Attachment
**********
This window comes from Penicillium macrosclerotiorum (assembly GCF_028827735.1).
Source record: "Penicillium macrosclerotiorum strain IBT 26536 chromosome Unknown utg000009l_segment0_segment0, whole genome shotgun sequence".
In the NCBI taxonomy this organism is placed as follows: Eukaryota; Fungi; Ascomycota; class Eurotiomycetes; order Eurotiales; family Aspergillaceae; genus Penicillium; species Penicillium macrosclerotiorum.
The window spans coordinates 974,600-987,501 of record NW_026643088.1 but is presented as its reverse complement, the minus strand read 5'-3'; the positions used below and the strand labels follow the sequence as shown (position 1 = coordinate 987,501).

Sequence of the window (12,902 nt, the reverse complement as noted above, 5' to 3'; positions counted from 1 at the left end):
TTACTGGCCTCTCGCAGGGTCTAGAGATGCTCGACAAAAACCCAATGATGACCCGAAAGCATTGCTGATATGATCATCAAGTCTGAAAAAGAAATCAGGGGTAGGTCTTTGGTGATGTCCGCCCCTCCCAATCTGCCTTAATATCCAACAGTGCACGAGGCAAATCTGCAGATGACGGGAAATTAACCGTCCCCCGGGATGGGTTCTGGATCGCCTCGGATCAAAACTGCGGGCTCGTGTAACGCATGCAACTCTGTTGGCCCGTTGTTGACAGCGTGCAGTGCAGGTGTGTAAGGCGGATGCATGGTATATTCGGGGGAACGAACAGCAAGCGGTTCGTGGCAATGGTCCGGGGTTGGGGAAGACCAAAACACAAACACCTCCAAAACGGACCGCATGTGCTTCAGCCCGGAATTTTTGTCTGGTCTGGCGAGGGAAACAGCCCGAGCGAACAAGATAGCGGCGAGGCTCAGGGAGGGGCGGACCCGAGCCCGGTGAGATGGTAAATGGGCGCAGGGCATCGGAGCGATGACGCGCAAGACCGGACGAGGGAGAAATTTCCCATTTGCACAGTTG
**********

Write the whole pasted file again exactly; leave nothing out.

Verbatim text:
This window comes from Penicillium macrosclerotiorum (assembly GCF_028827735.1).
Source record: "Penicillium macrosclerotiorum strain IBT 26536 chromosome Unknown utg000009l_segment0_segment0, whole genome shotgun sequence".
In the NCBI taxonomy this organism is placed as follows: Eukaryota; Fungi; Ascomycota; class Eurotiomycetes; order Eurotiales; family Aspergillaceae; genus Penicillium; species Penicillium macrosclerotiorum.
The window spans coordinates 974,600-987,501 of record NW_026643088.1 but is presented as its reverse complement, the minus strand read 5'-3'; the positions used below and the strand labels follow the sequence as shown (position 1 = coordinate 987,501).

Sequence of the window (12,902 nt, the reverse complement as noted above, 5' to 3'; positions counted from 1 at the left end):
TTACTGGCCTCTCGCAGGGTCTAGAGATGCTCGACAAAAACCCAATGATGACCCGAAAGCATTGCTGATATGATCATCAAGTCTGAAAAAGAAATCAGGGGTAGGTCTTTGGTGATGTCCGCCCCTCCCAATCTGCCTTAATATCCAACAGTGCACGAGGCAAATCTGCAGATGACGGGAAATTAACCGTCCCCCGGGATGGGTTCTGGATCGCCTCGGATCAAAACTGCGGGCTCGTGTAACGCATGCAACTCTGTTGGCCCGTTGTTGACAGCGTGCAGTGCAGGTGTGTAAGGCGGATGCATGGTATATTCGGGGGAACGAACAGCAAGCGGTTCGTGGCAATGGTCCGGGGTTGGGGAAGACCAAAACACAAACACCTCCAAAACGGACCGCATGTGCTTCAGCCCGGAATTTTTGTCTGGTCTGGCGAGGGAAACAGCCCGAGCGAACAAGATAGCGGCGAGGCTCAGGGAGGGGCGGACCCGAGCCCGGTGAGATGGTAAATGGGCGCAGGGCATCGGAGCGATGACGCGCAAGACCGGACGAGGGAGAAATTTCCCATTTGCACAGTTG